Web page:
poetry by Shawn Anto
“Immigrants from India first arrived in the United States in small numbers during the early 19th century, primarily as low-skilled farm laborers. In recent decades the population has grown substantially, with 2.4 million Indian immigrants resident in the United States as of 2015. This makes the foreign born from India the second-largest immigrant group after Mexicans, accounting for almost 6 percent of the 43.3 million foreign-born population.”
there’s no such thing as the promised land
but we promise that the grass turns into fruit
on the other side, we pray for guidance.
eternity spools itself over a glittering river
much cleaner than Ganga, but much less holy
I’ve prayed for entire monsoons, sunlight gashes
out side these eyes are golden, each brown body
becoming a good assimilated being, much yes
much no, how do you know how our birds sing?
the tusk of this hymn, much smoother than I’m used to
a splintered crown, embedded with thorns, black &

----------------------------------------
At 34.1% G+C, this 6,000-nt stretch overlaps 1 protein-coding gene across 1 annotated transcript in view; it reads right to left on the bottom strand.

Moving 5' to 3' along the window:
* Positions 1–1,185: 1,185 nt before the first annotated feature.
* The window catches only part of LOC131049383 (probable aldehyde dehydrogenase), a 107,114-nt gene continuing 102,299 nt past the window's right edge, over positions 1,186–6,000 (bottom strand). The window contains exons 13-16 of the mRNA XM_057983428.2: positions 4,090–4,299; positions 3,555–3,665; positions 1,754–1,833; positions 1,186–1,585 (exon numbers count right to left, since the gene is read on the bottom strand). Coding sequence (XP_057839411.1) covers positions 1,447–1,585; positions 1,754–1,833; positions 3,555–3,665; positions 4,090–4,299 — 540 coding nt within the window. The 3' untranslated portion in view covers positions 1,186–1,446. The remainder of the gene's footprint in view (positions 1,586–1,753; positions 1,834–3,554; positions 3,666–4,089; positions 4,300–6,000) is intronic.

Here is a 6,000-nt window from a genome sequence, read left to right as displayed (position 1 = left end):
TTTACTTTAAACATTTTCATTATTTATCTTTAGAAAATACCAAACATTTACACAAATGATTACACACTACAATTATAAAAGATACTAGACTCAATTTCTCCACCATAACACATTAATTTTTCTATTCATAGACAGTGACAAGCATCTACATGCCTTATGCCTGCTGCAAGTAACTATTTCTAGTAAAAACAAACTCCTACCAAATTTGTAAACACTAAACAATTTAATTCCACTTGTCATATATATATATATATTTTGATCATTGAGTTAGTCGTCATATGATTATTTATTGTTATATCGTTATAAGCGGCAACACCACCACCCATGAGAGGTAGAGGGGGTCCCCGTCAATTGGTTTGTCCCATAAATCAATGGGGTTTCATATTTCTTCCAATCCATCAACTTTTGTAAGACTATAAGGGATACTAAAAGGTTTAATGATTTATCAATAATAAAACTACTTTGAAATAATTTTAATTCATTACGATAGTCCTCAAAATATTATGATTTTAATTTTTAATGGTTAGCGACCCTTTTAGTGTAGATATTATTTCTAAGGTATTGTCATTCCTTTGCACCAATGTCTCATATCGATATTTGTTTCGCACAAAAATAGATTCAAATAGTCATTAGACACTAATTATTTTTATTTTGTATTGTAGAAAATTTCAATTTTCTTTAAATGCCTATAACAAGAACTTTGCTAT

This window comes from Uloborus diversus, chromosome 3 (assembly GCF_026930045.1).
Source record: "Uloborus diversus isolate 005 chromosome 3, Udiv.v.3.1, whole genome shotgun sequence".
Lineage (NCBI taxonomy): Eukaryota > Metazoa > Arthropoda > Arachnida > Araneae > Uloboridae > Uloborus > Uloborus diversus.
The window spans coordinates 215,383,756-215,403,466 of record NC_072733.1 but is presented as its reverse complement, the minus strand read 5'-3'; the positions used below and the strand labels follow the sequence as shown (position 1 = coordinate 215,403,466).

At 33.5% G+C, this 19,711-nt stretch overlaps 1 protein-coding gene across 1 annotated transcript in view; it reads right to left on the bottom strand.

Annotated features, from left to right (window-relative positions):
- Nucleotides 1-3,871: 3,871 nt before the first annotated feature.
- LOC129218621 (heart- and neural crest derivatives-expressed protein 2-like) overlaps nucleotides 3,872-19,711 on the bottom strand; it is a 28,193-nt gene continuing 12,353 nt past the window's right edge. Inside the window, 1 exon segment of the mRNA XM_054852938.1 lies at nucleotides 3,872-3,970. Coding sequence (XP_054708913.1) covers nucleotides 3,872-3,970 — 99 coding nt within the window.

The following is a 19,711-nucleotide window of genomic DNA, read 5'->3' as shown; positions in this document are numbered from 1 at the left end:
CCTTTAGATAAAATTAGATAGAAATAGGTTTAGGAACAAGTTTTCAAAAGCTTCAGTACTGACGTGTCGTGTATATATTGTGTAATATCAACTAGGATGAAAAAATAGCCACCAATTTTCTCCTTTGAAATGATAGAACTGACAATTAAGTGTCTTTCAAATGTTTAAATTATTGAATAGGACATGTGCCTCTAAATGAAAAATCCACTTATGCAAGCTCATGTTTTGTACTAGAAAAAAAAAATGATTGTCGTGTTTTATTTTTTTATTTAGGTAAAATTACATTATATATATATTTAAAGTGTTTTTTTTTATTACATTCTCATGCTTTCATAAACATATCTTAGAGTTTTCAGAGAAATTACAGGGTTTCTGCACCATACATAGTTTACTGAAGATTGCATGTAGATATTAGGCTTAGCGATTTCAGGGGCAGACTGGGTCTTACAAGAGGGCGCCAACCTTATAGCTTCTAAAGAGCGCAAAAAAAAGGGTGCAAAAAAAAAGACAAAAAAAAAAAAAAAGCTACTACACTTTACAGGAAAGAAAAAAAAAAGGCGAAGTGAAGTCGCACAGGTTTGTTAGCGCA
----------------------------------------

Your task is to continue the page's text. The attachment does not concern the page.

pulsing in, ideas are flowing down to another sea
rain comes down faster than our educated youth
so many of them in your face, believe in a kingdom.
a soft-cut gem, trails a body fully shut to itself
or embracing a new land, told if we don’t belong
who is involved in every thread, whirring in your
universe, how deep do we get, cutting irony out of
these mountains of uncertainty, these seeds
grow into this sacred forest or something close to
what we know back home.
Shawn Anto is 23 years old from Bakersfield, California. He’s originally from Kerala, India. He currently studies at Cal State Bakersfield looking to receive his B.A. in English & Theatre. His writing has been featured or are forthcoming in The Paragon Press, Edify Fiction, Susan/The Journal, Internet Void, Ink & Voices and Mojave Heart Review.